Having watched this morning rather dramatic footage of the tsunami in Japan, I’m inclined to feel very thankful to call the Ohio the most destructive body of water within a 10 mile radius of my town. We did get a few feet past flood stage, and lost parts of Vaughn Drive, the street closest to the river, on Friday.
What’s amazing when the river floods is that you suddenly find yourself standing right next to it. You can walk down to the river from our river walk any time of the year, but when the river’s flooded, it’s as if the river has decided to come visit you, and that’s an altogether different proposition. It’s strange to look at the river seeping into places it normally just isn’t, like the lower yard behind the Lanier Mansion, which as of yesterday, had become a nice little lake in the spot where the Cincinnati Symphony Orchestra usually plays in the summer.
As we walked along the river yesterday what I thought to myself was what the river wants, the river takes, and there’s not much you can do. And then I watched this footage of the tsunami in Japan, and such acts of nature seemed a lot less circumspect. We’ll lose a few benches, and that’s it, thankfully. But the message appears to be the same. You can build all the damns you want, the river is saying, but you can’t keep me from the places I want to go in the end. We are fragile creatures in the face of bodies of water.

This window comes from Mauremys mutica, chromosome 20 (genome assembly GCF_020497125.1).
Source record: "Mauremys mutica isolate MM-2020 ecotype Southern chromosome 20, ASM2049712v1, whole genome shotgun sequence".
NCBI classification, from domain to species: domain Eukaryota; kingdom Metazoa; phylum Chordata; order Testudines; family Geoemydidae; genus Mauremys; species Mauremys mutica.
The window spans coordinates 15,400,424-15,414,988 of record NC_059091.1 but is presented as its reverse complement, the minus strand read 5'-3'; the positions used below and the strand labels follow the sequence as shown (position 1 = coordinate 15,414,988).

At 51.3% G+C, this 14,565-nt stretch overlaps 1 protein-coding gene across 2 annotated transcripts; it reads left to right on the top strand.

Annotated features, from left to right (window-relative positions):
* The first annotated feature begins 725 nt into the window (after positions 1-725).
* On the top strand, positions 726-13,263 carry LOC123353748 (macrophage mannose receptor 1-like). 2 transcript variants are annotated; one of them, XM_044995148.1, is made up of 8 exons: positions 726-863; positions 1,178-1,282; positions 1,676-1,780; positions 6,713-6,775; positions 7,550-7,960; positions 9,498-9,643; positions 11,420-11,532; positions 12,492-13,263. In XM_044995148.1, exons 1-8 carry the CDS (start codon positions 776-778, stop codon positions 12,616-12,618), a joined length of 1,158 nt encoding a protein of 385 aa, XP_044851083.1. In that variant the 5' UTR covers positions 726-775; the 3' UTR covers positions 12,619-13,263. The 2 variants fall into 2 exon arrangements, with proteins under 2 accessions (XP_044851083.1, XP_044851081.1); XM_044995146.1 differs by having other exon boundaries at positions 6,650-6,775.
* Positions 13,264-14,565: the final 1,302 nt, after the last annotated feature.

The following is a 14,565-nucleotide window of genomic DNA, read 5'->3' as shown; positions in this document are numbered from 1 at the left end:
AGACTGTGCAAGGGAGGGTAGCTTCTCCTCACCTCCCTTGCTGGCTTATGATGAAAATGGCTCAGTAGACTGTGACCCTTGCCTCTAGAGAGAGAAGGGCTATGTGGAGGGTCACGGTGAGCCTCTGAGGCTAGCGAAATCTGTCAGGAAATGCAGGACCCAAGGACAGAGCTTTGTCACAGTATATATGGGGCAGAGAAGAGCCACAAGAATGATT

Farther away from the river, my stepdaughter and I went to the Switzerland County Produce Auction this Saturday, hosted by the Amish population. This continues our journey through the world of stuff, where my stepdaughter was most taken by a very heavy length of chain. Besides the bunnies, the goat and the chickens, this was the most tempting item for her. The chain went for $17.50, my friend assures me a great value for a $70 chain.
As my stepdaughter sat and ate a large piece of barbecue chicken, we were also treated to a row of Amish children rather pointedly checking us out. At first, my stepdaughter was pretty intent on eating her chicken, but gradually she noticed about 6 pairs of eyes watching her every move with rapt fascination. She didn’t ask what that was all about, but I probably would have told her, they think we look pretty weird. And when you’re at an Amish auction, you do start to think about how weird you look. When you take away all the differences in how people dress, all you have left are their faces, and is that why somehow the faces of all the Amish folks looked more interesting?
We came away with no animals, though the possibility of a backyard chicken coop is under discussion, and the bunnies have not been ruled out altogether.